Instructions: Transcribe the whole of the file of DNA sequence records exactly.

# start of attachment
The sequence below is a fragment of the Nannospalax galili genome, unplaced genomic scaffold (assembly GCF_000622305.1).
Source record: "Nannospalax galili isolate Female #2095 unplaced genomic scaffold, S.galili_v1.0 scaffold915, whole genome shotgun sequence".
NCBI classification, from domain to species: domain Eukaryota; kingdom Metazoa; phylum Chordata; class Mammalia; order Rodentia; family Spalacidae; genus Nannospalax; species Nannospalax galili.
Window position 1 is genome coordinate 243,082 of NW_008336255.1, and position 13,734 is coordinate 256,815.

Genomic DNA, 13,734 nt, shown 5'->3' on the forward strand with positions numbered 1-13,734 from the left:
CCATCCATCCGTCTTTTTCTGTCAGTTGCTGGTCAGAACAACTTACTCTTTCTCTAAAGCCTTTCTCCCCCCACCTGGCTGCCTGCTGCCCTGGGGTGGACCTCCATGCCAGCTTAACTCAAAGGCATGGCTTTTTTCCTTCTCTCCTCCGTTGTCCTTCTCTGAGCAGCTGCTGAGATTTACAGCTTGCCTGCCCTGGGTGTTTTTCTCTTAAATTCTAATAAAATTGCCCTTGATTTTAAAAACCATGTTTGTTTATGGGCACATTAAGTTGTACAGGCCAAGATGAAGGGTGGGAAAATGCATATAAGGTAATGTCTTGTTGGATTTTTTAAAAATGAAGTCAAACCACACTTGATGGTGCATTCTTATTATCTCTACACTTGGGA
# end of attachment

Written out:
The sequence below is a fragment of the Nannospalax galili genome, unplaced genomic scaffold (assembly GCF_000622305.1).
Source record: "Nannospalax galili isolate Female #2095 unplaced genomic scaffold, S.galili_v1.0 scaffold915, whole genome shotgun sequence".
NCBI classification, from domain to species: domain Eukaryota; kingdom Metazoa; phylum Chordata; class Mammalia; order Rodentia; family Spalacidae; genus Nannospalax; species Nannospalax galili.
Window position 1 is genome coordinate 243,082 of NW_008336255.1, and position 13,734 is coordinate 256,815.

Genomic DNA, 13,734 nt, shown 5'->3' on the forward strand with positions numbered 1-13,734 from the left:
CCATCCATCCGTCTTTTTCTGTCAGTTGCTGGTCAGAACAACTTACTCTTTCTCTAAAGCCTTTCTCCCCCCACCTGGCTGCCTGCTGCCCTGGGGTGGACCTCCATGCCAGCTTAACTCAAAGGCATGGCTTTTTTCCTTCTCTCCTCCGTTGTCCTTCTCTGAGCAGCTGCTGAGATTTACAGCTTGCCTGCCCTGGGTGTTTTTCTCTTAAATTCTAATAAAATTGCCCTTGATTTTAAAAACCATGTTTGTTTATGGGCACATTAAGTTGTACAGGCCAAGATGAAGGGTGGGAAAATGCATATAAGGTAATGTCTTGTTGGATTTTTTAAAAATGAAGTCAAACCACACTTGATGGTGCATTCTTATTATCTCTACACTTGGGA